Childbirth Classes and Information
If the scheduled timing does not work with your due date please email me directly for information about private sessions.
Four Week Series: (4/11 through 5/2) will begin at 6:30 pm and finish at 9:30 pm on Thursdays - perfect for the working couple. For some, the information about childbirth is best absorbed in smaller chunks. This also gives you a chance to create friendships with other couples who are having a baby around the same time. Location: Tribeca Pediatrics, Warren St. NYC NOTE: You need not be a client of Tribeca Pediatrics to take these classes.
Weekend Intensive Series (5/18 & 5/19, 2013) will begin at 10:30 am and finish at 6:00 pm and run for two consecutive days. This workshop is the same as the weekday class, but you can finish in one weekend instead of four weeks; perfect for couples who are closer to their due dates and need a more condensed series. Location: Tribeca Pediatrics in Jersey City, NJ - register at tribecaparenting.com NOTE: You need not be a client of Tribeca Pediatrics to take these classes.
Email me directly: Jayne@mamarama.tv
"I can't imagine NOT being educated for such a momentous event when your body is going through so much that you don't understand. It would be so much better if you knew what was going on." -- Judith Nolte, Editor-in-Chief of American Baby on why childbirth classes are important.
Frequently Asked Questions:
Why do we need childbirth classes? After all, isn't birth something we just naturally know how to do?
Birth may be a natural process but that doesn't mean it comes naturally to all women. The more information you have about labor and delivery, the less intimidated by the process you will feel. Most women have not been present at a birth before - and even ones they may have watched on TV do not necessarily depict a typical birth process. Taking a childbirth class gives you the tools to understand your practitioner better and to have a clearer idea about what may or may not happen. For example: Will you know how to time contractions? When to leave for the hospital? How to manage pain throughout the labor or before you receive an epidural?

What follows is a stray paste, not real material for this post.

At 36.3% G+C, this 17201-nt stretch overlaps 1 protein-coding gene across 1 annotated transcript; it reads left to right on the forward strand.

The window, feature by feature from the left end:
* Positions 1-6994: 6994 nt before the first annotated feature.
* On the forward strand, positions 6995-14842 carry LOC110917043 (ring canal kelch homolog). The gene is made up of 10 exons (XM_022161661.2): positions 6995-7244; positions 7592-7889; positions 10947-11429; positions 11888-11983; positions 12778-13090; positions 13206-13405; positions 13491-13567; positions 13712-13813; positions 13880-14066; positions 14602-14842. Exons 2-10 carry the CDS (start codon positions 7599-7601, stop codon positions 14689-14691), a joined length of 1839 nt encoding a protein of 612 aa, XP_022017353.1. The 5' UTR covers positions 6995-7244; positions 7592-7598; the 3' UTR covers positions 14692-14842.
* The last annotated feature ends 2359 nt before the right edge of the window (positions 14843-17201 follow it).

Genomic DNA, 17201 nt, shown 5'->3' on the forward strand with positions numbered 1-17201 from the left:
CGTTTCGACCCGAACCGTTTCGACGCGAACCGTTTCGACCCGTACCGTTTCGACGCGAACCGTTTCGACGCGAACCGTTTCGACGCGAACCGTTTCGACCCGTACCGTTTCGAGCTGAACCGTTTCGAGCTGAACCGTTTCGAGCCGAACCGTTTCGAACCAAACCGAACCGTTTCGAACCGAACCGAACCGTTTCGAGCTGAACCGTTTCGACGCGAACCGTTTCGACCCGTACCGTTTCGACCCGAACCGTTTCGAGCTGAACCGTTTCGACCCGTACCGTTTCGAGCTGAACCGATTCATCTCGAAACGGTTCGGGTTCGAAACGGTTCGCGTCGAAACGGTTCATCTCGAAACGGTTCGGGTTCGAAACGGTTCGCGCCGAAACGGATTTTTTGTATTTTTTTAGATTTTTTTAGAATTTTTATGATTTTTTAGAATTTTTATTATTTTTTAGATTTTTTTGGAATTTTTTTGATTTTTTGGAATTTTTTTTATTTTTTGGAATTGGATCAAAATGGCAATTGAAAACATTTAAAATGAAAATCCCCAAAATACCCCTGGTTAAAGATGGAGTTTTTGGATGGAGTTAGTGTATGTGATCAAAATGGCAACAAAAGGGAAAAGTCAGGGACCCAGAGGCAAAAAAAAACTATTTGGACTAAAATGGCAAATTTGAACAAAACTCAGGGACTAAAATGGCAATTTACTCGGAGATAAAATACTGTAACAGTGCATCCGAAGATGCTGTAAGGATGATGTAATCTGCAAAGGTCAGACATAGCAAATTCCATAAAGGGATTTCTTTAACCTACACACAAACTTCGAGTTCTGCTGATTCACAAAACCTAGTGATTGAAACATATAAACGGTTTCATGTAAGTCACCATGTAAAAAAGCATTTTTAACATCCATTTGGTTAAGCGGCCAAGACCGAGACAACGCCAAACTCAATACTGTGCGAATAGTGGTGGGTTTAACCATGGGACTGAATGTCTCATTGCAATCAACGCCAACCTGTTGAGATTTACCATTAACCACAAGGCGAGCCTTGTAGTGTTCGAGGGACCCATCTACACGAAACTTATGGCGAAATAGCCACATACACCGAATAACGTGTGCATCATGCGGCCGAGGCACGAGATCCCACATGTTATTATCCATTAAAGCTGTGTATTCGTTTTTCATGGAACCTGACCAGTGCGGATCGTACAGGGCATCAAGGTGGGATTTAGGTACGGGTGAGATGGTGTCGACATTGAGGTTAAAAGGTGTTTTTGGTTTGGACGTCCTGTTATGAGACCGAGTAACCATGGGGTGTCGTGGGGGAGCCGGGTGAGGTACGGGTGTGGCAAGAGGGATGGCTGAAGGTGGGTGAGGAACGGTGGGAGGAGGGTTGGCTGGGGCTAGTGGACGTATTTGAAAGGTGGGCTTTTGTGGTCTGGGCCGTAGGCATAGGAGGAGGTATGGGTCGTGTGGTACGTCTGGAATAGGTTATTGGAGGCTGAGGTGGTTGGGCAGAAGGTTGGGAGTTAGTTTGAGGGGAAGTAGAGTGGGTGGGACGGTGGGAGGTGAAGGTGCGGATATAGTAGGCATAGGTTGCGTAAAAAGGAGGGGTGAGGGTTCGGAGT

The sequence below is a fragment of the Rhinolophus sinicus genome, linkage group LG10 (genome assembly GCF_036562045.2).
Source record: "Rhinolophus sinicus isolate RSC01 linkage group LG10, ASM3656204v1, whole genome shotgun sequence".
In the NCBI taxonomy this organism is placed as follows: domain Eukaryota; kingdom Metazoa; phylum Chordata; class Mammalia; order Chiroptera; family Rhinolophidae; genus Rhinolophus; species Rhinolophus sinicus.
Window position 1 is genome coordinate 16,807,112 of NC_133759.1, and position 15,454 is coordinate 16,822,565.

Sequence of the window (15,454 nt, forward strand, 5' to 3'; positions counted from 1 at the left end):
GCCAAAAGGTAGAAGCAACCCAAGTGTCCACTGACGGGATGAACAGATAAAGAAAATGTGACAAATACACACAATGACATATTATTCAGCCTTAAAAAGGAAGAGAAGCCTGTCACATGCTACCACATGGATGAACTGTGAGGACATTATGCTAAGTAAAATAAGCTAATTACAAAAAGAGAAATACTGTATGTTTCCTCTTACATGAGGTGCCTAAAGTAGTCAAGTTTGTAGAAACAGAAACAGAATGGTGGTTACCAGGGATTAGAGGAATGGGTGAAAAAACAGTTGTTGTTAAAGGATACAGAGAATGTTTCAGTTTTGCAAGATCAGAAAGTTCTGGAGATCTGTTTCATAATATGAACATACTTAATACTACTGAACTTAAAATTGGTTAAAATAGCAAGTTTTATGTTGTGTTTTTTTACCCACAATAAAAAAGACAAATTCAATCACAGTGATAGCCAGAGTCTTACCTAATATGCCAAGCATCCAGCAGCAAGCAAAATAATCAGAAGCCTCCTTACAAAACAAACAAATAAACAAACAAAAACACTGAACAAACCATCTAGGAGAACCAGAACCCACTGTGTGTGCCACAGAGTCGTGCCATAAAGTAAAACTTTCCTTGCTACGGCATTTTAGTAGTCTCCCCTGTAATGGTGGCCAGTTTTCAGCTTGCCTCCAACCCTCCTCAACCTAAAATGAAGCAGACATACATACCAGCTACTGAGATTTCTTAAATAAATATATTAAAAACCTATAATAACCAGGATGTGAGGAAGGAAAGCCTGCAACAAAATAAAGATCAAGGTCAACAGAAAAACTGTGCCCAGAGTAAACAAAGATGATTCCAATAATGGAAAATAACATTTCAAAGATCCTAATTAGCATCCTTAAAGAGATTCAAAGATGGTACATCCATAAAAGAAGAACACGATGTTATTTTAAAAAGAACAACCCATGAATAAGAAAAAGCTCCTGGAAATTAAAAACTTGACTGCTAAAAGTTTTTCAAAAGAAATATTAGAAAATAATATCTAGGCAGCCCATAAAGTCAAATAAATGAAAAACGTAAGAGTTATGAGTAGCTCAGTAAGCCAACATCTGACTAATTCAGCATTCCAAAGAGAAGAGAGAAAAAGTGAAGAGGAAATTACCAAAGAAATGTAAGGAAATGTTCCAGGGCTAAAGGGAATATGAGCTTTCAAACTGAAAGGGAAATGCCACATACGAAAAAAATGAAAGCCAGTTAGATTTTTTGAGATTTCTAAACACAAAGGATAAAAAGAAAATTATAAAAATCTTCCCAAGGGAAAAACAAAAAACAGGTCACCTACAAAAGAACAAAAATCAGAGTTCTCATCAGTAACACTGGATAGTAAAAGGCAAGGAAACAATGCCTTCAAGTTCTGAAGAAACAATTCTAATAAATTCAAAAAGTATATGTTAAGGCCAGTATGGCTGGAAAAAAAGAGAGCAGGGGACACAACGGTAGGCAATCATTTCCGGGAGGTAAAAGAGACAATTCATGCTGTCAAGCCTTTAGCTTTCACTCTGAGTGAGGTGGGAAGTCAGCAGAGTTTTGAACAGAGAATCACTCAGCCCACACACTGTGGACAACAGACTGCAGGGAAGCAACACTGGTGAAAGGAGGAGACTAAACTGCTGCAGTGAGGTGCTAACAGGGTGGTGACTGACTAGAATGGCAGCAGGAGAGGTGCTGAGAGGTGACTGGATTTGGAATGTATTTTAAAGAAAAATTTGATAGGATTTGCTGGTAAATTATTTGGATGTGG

When is the best time to take childbirth classes? And will my insurance cover it?
The best time to take a class is in the beginning of your third trimester. Ideally, I'd like to speak with couples at the start of their pregnancy so they can receive some insight and counseling on what type of practitioner (OB or midwife) best suits them as well as the appropriate setting for their birth (i.e. home, hospital, birthing center.) Feel free to contact me early in your process. Most insurance carriers will not cover childbirth education classes; but you can submit an invoice and see if they'll cover part of the expense, just in case. Classes are often covered as part of your flex spending program, however.
Aren't childbirth classes really for people who want to have all-natural births, without pain medication?